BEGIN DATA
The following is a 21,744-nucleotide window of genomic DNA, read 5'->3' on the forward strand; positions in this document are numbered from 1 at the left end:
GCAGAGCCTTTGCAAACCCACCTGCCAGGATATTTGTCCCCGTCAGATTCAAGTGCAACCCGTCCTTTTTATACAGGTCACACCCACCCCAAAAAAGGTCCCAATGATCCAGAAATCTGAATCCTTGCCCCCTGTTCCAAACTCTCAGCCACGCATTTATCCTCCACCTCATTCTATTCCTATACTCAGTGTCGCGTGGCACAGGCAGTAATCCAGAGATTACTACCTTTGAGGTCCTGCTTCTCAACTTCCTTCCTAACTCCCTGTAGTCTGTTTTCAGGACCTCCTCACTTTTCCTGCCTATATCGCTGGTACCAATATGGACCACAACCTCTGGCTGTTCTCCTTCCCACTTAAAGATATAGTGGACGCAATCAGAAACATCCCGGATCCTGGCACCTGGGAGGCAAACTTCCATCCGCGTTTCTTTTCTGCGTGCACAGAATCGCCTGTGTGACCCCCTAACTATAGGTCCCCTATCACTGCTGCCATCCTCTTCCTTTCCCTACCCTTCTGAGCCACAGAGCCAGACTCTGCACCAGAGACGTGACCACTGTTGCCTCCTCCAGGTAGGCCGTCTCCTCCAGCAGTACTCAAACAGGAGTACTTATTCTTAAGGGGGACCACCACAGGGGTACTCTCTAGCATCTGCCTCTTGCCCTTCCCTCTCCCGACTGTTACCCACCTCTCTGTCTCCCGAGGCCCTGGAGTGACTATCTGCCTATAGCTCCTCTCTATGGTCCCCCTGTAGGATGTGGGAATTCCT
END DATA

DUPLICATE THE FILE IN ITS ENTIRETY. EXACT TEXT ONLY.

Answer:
The following is a 21,744-nucleotide window of genomic DNA, read 5'->3' on the forward strand; positions in this document are numbered from 1 at the left end:
GCAGAGCCTTTGCAAACCCACCTGCCAGGATATTTGTCCCCGTCAGATTCAAGTGCAACCCGTCCTTTTTATACAGGTCACACCCACCCCAAAAAAGGTCCCAATGATCCAGAAATCTGAATCCTTGCCCCCTGTTCCAAACTCTCAGCCACGCATTTATCCTCCACCTCATTCTATTCCTATACTCAGTGTCGCGTGGCACAGGCAGTAATCCAGAGATTACTACCTTTGAGGTCCTGCTTCTCAACTTCCTTCCTAACTCCCTGTAGTCTGTTTTCAGGACCTCCTCACTTTTCCTGCCTATATCGCTGGTACCAATATGGACCACAACCTCTGGCTGTTCTCCTTCCCACTTAAAGATATAGTGGACGCAATCAGAAACATCCCGGATCCTGGCACCTGGGAGGCAAACTTCCATCCGCGTTTCTTTTCTGCGTGCACAGAATCGCCTGTGTGACCCCCTAACTATAGGTCCCCTATCACTGCTGCCATCCTCTTCCTTTCCCTACCCTTCTGAGCCACAGAGCCAGACTCTGCACCAGAGACGTGACCACTGTTGCCTCCTCCAGGTAGGCCGTCTCCTCCAGCAGTACTCAAACAGGAGTACTTATTCTTAAGGGGGACCACCACAGGGGTACTCTCTAGCATCTGCCTCTTGCCCTTCCCTCTCCCGACTGTTACCCACCTCTCTGTCTCCCGAGGCCCTGGAGTGACTATCTGCCTATAGCTCCTCTCTATGGTCCCCCTGTAGGATGTGGGAATTCCT